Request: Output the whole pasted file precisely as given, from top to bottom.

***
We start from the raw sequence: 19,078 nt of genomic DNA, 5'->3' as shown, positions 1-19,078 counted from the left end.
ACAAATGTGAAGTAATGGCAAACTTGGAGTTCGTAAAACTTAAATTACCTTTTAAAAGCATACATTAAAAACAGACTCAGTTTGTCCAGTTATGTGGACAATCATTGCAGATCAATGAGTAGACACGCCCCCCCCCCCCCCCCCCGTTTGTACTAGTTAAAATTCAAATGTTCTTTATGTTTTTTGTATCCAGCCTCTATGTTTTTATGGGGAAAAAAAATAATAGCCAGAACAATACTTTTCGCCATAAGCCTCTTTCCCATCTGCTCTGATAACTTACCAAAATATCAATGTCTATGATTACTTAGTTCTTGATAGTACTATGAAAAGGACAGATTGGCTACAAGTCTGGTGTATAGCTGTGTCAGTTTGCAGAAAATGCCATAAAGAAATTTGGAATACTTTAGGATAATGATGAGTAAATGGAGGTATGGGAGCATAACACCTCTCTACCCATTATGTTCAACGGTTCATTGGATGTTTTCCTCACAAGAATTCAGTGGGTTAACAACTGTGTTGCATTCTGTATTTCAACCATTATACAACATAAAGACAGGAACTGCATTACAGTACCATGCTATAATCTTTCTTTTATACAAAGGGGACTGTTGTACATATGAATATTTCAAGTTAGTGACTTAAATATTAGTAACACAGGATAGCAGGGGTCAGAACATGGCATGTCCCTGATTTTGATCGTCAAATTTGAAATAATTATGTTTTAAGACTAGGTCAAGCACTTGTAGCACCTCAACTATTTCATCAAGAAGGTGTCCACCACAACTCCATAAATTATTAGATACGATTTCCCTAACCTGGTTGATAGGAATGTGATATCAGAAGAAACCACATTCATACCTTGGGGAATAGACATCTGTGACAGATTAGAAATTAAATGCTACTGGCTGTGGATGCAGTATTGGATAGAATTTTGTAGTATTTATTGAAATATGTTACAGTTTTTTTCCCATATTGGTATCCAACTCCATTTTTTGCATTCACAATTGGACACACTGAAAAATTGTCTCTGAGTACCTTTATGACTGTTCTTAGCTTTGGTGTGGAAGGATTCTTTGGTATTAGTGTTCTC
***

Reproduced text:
We start from the raw sequence: 19,078 nt of genomic DNA, 5'->3' as shown, positions 1-19,078 counted from the left end.
ACAAATGTGAAGTAATGGCAAACTTGGAGTTCGTAAAACTTAAATTACCTTTTAAAAGCATACATTAAAAACAGACTCAGTTTGTCCAGTTATGTGGACAATCATTGCAGATCAATGAGTAGACACGCCCCCCCCCCCCCCCCCCGTTTGTACTAGTTAAAATTCAAATGTTCTTTATGTTTTTTGTATCCAGCCTCTATGTTTTTATGGGGAAAAAAAATAATAGCCAGAACAATACTTTTCGCCATAAGCCTCTTTCCCATCTGCTCTGATAACTTACCAAAATATCAATGTCTATGATTACTTAGTTCTTGATAGTACTATGAAAAGGACAGATTGGCTACAAGTCTGGTGTATAGCTGTGTCAGTTTGCAGAAAATGCCATAAAGAAATTTGGAATACTTTAGGATAATGATGAGTAAATGGAGGTATGGGAGCATAACACCTCTCTACCCATTATGTTCAACGGTTCATTGGATGTTTTCCTCACAAGAATTCAGTGGGTTAACAACTGTGTTGCATTCTGTATTTCAACCATTATACAACATAAAGACAGGAACTGCATTACAGTACCATGCTATAATCTTTCTTTTATACAAAGGGGACTGTTGTACATATGAATATTTCAAGTTAGTGACTTAAATATTAGTAACACAGGATAGCAGGGGTCAGAACATGGCATGTCCCTGATTTTGATCGTCAAATTTGAAATAATTATGTTTTAAGACTAGGTCAAGCACTTGTAGCACCTCAACTATTTCATCAAGAAGGTGTCCACCACAACTCCATAAATTATTAGATACGATTTCCCTAACCTGGTTGATAGGAATGTGATATCAGAAGAAACCACATTCATACCTTGGGGAATAGACATCTGTGACAGATTAGAAATTAAATGCTACTGGCTGTGGATGCAGTATTGGATAGAATTTTGTAGTATTTATTGAAATATGTTACAGTTTTTTTCCCATATTGGTATCCAACTCCATTTTTTGCATTCACAATTGGACACACTGAAAAATTGTCTCTGAGTACCTTTATGACTGTTCTTAGCTTTGGTGTGGAAGGATTCTTTGGTATTAGTGTTCTC